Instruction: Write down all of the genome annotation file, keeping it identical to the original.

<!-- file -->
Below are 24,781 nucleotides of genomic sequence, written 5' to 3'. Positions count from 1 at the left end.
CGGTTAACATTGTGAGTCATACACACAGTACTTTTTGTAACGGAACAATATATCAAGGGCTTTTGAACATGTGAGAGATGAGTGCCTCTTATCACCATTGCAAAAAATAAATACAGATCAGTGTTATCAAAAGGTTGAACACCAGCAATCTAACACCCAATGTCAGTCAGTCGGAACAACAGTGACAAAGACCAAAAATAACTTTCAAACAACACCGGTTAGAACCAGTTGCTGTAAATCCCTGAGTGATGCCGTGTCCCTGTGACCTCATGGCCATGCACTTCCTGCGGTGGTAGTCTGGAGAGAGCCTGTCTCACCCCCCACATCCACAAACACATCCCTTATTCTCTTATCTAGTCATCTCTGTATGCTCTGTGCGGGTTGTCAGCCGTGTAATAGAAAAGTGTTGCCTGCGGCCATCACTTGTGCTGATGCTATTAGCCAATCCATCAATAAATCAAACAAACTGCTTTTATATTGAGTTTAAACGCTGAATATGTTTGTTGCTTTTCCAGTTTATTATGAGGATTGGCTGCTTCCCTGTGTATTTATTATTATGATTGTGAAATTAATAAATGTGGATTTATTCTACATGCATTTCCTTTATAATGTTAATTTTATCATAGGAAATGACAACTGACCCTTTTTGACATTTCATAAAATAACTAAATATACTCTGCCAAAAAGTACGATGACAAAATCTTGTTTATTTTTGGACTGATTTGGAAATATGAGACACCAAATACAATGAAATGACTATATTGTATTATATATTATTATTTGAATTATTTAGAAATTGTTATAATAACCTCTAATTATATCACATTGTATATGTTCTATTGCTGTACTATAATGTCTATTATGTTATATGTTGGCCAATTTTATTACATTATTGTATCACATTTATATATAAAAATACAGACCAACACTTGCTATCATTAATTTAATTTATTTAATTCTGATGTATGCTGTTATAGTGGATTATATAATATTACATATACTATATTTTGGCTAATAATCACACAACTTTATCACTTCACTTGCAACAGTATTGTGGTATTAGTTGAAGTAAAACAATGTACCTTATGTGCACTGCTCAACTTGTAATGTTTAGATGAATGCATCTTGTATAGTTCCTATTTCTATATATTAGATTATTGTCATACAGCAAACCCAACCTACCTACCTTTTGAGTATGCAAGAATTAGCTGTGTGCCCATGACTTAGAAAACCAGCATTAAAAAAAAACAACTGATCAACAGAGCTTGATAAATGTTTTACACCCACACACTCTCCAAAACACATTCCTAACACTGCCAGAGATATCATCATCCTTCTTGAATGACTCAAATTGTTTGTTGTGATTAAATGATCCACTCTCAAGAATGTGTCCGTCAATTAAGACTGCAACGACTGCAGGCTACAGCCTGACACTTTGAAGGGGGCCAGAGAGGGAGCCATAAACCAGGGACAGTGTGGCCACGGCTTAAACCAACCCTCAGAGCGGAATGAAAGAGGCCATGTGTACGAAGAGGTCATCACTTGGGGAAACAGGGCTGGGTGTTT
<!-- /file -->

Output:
Below are 24,781 nucleotides of genomic sequence, written 5' to 3'. Positions count from 1 at the left end.
CGGTTAACATTGTGAGTCATACACACAGTACTTTTTGTAACGGAACAATATATCAAGGGCTTTTGAACATGTGAGAGATGAGTGCCTCTTATCACCATTGCAAAAAATAAATACAGATCAGTGTTATCAAAAGGTTGAACACCAGCAATCTAACACCCAATGTCAGTCAGTCGGAACAACAGTGACAAAGACCAAAAATAACTTTCAAACAACACCGGTTAGAACCAGTTGCTGTAAATCCCTGAGTGATGCCGTGTCCCTGTGACCTCATGGCCATGCACTTCCTGCGGTGGTAGTCTGGAGAGAGCCTGTCTCACCCCCCACATCCACAAACACATCCCTTATTCTCTTATCTAGTCATCTCTGTATGCTCTGTGCGGGTTGTCAGCCGTGTAATAGAAAAGTGTTGCCTGCGGCCATCACTTGTGCTGATGCTATTAGCCAATCCATCAATAAATCAAACAAACTGCTTTTATATTGAGTTTAAACGCTGAATATGTTTGTTGCTTTTCCAGTTTATTATGAGGATTGGCTGCTTCCCTGTGTATTTATTATTATGATTGTGAAATTAATAAATGTGGATTTATTCTACATGCATTTCCTTTATAATGTTAATTTTATCATAGGAAATGACAACTGACCCTTTTTGACATTTCATAAAATAACTAAATATACTCTGCCAAAAAGTACGATGACAAAATCTTGTTTATTTTTGGACTGATTTGGAAATATGAGACACCAAATACAATGAAATGACTATATTGTATTATATATTATTATTTGAATTATTTAGAAATTGTTATAATAACCTCTAATTATATCACATTGTATATGTTCTATTGCTGTACTATAATGTCTATTATGTTATATGTTGGCCAATTTTATTACATTATTGTATCACATTTATATATAAAAATACAGACCAACACTTGCTATCATTAATTTAATTTATTTAATTCTGATGTATGCTGTTATAGTGGATTATATAATATTACATATACTATATTTTGGCTAATAATCACACAACTTTATCACTTCACTTGCAACAGTATTGTGGTATTAGTTGAAGTAAAACAATGTACCTTATGTGCACTGCTCAACTTGTAATGTTTAGATGAATGCATCTTGTATAGTTCCTATTTCTATATATTAGATTATTGTCATACAGCAAACCCAACCTACCTACCTTTTGAGTATGCAAGAATTAGCTGTGTGCCCATGACTTAGAAAACCAGCATTAAAAAAAAACAACTGATCAACAGAGCTTGATAAATGTTTTACACCCACACACTCTCCAAAACACATTCCTAACACTGCCAGAGATATCATCATCCTTCTTGAATGACTCAAATTGTTTGTTGTGATTAAATGATCCACTCTCAAGAATGTGTCCGTCAATTAAGACTGCAACGACTGCAGGCTACAGCCTGACACTTTGAAGGGGGCCAGAGAGGGAGCCATAAACCAGGGACAGTGTGGCCACGGCTTAAACCAACCCTCAGAGCGGAATGAAAGAGGCCATGTGTACGAAGAGGTCATCACTTGGGGAAACAGGGCTGGGTGTTT